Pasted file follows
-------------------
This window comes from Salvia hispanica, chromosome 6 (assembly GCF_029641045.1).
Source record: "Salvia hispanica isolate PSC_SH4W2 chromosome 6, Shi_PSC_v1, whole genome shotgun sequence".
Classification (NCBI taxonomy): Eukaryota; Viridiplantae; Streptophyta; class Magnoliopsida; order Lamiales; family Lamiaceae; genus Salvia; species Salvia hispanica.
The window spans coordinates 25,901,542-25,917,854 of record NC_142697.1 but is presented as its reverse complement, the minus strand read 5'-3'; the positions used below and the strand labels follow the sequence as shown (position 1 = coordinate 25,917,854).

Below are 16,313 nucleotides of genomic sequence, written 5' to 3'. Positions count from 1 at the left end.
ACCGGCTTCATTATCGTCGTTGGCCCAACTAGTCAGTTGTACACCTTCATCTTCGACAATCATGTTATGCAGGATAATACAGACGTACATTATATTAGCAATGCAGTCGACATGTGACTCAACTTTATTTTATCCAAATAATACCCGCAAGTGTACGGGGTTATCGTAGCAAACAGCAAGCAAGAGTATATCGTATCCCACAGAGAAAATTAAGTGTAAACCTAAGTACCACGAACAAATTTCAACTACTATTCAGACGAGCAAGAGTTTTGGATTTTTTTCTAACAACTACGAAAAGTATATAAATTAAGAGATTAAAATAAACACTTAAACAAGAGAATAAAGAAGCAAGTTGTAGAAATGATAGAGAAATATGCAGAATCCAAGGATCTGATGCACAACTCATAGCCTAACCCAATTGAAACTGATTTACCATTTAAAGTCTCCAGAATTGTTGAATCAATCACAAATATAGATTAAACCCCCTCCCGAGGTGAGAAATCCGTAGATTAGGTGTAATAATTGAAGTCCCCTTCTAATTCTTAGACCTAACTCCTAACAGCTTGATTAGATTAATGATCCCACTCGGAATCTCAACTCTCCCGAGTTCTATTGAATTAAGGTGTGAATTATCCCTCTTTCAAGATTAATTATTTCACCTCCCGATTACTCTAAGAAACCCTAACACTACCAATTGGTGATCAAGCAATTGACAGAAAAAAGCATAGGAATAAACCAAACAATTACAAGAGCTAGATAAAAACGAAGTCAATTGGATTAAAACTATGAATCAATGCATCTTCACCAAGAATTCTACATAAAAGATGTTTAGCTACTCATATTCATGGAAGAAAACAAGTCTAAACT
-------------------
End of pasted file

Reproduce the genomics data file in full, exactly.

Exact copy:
This window comes from Salvia hispanica, chromosome 6 (assembly GCF_029641045.1).
Source record: "Salvia hispanica isolate PSC_SH4W2 chromosome 6, Shi_PSC_v1, whole genome shotgun sequence".
Classification (NCBI taxonomy): Eukaryota; Viridiplantae; Streptophyta; class Magnoliopsida; order Lamiales; family Lamiaceae; genus Salvia; species Salvia hispanica.
The window spans coordinates 25,901,542-25,917,854 of record NC_142697.1 but is presented as its reverse complement, the minus strand read 5'-3'; the positions used below and the strand labels follow the sequence as shown (position 1 = coordinate 25,917,854).

Below are 16,313 nucleotides of genomic sequence, written 5' to 3'. Positions count from 1 at the left end.
ACCGGCTTCATTATCGTCGTTGGCCCAACTAGTCAGTTGTACACCTTCATCTTCGACAATCATGTTATGCAGGATAATACAGACGTACATTATATTAGCAATGCAGTCGACATGTGACTCAACTTTATTTTATCCAAATAATACCCGCAAGTGTACGGGGTTATCGTAGCAAACAGCAAGCAAGAGTATATCGTATCCCACAGAGAAAATTAAGTGTAAACCTAAGTACCACGAACAAATTTCAACTACTATTCAGACGAGCAAGAGTTTTGGATTTTTTTCTAACAACTACGAAAAGTATATAAATTAAGAGATTAAAATAAACACTTAAACAAGAGAATAAAGAAGCAAGTTGTAGAAATGATAGAGAAATATGCAGAATCCAAGGATCTGATGCACAACTCATAGCCTAACCCAATTGAAACTGATTTACCATTTAAAGTCTCCAGAATTGTTGAATCAATCACAAATATAGATTAAACCCCCTCCCGAGGTGAGAAATCCGTAGATTAGGTGTAATAATTGAAGTCCCCTTCTAATTCTTAGACCTAACTCCTAACAGCTTGATTAGATTAATGATCCCACTCGGAATCTCAACTCTCCCGAGTTCTATTGAATTAAGGTGTGAATTATCCCTCTTTCAAGATTAATTATTTCACCTCCCGATTACTCTAAGAAACCCTAACACTACCAATTGGTGATCAAGCAATTGACAGAAAAAAGCATAGGAATAAACCAAACAATTACAAGAGCTAGATAAAAACGAAGTCAATTGGATTAAAACTATGAATCAATGCATCTTCACCAAGAATTCTACATAAAAGATGTTTAGCTACTCATATTCATGGAAGAAAACAAGTCTAAACT